Turning Proteins into the Strongest Known Acids to Improve Detection

Posted 5 May 2017

The strongest organic acid ever has been produced by chemists at UNSW, and it is set to revolutionise protein analysis by mass spectrometry.

“We’ve discovered how to form protein ions in really highly-charged states, so reactive that they can transfer a proton to molecules and atoms that are normally considered inert, like argon and nitrogen,” says Dr W. Alex Donald, who led the research. These protein ions are more acidic than fluroantimonic acid, the strongest acid on record until now.

Protein analysis is primarily achieved by mass spectrometry, and more highly-charged proteins can be more readily characterised and sequenced.

With this new method of forming highly-charged protein ions, the sequences of most proteins can be completely and rapidly characterise, not just small ones under 10 kilodaltons, which is the limit of existing mass spectrometry technology. This is useful for characterising how proteins are chemically modified post-translation – modifications that can entirely alter protein functions, sometimes leading to disease, explains Donald.

This research was carried out primarily by Muhammad Zenaidee, a PhD student in the Donald research group, and published in the premier chemistry journal, Angewandte Chemie International Edition, on 4 May 2017. The research communication made such an impact during peer-review that the journal has designated it a Very Important Paper – an honour that less than 5% of their publications receive.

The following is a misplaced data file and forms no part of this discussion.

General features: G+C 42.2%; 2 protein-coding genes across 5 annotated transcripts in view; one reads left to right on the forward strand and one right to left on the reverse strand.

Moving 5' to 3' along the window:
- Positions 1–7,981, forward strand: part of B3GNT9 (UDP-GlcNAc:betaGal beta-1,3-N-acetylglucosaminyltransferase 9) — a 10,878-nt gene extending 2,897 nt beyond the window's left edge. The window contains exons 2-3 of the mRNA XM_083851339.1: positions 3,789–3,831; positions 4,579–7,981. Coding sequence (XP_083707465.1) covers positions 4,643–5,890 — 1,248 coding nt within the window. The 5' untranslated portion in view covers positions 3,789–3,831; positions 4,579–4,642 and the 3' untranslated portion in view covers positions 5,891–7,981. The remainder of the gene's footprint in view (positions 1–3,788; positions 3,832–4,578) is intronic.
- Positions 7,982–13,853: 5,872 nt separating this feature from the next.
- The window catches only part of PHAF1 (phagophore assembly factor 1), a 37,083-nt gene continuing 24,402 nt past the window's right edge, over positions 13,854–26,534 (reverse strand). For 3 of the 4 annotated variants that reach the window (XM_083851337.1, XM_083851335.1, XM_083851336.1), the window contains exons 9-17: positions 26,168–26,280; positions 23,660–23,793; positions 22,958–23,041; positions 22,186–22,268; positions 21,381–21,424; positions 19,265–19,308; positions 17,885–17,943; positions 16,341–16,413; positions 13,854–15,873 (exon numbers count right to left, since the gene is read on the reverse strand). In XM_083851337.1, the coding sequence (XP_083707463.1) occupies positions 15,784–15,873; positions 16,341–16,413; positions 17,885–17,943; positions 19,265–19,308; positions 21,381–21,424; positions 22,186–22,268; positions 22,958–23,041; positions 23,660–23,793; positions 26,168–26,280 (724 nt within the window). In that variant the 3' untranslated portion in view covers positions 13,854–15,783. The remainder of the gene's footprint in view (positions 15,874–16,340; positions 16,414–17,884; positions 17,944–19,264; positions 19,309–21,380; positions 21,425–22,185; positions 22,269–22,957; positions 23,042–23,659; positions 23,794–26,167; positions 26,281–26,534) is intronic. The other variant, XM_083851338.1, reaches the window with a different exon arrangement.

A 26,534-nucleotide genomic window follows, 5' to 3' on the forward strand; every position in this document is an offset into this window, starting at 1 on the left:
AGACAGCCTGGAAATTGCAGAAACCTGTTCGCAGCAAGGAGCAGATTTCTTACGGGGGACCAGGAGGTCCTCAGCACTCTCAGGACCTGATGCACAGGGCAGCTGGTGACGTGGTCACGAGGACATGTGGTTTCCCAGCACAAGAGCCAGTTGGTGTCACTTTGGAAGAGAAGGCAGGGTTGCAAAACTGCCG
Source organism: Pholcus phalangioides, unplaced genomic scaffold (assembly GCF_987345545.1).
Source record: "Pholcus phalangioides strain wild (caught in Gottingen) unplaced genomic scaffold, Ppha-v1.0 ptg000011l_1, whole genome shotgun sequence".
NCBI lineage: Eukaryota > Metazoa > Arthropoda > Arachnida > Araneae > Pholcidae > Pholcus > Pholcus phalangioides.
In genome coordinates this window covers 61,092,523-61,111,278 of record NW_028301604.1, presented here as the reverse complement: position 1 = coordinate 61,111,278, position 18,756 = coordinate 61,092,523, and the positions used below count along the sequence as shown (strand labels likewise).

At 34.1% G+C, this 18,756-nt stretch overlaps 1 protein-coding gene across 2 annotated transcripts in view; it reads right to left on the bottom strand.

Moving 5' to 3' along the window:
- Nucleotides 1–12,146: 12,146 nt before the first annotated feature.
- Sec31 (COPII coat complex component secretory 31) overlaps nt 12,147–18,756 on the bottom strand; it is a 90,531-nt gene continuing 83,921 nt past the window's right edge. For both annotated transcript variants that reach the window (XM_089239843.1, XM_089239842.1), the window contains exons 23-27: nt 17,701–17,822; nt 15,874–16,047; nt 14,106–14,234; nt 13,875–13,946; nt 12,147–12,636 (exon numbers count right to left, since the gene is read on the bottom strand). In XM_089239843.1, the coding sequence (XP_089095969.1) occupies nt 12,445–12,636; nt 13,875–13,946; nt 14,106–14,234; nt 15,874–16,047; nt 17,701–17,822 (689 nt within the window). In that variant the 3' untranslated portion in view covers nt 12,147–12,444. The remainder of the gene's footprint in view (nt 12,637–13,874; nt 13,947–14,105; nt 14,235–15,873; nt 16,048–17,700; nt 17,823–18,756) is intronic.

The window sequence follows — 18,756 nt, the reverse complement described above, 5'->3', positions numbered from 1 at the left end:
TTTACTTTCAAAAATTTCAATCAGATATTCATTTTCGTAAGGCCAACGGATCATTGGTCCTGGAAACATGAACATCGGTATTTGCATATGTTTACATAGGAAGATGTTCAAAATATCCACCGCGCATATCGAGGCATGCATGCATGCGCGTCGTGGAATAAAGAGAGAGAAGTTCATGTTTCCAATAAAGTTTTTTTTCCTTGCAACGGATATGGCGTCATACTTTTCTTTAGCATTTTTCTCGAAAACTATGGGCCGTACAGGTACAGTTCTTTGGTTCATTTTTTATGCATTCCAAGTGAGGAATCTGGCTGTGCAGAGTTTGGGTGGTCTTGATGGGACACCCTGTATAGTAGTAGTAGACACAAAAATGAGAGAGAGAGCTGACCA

Donald’s breakthrough resolves a longstanding debate in the mass spectrometry field about how protein ions are formed in electrospray ionization, a Nobel Prize-winning technology. This could change the way that mass spectrometers are designed.

By modification of the ion source, protein ions in even higher charge states could be generated to produce better sensitivity, improve protein sequence coverage, and speed up protein analysis.

“If you understand how something works, in principal, you should be able to make it work better,” says Donald.

[Above image: Highly-charged protein ions can protonate noble gases, such as Argon (Ar), in ambient temperature. Protein ion “super acids” are formed using electrospray ionization “supercharging” which transfers proteins from solution (represented by fish) to the gas phase (birds)]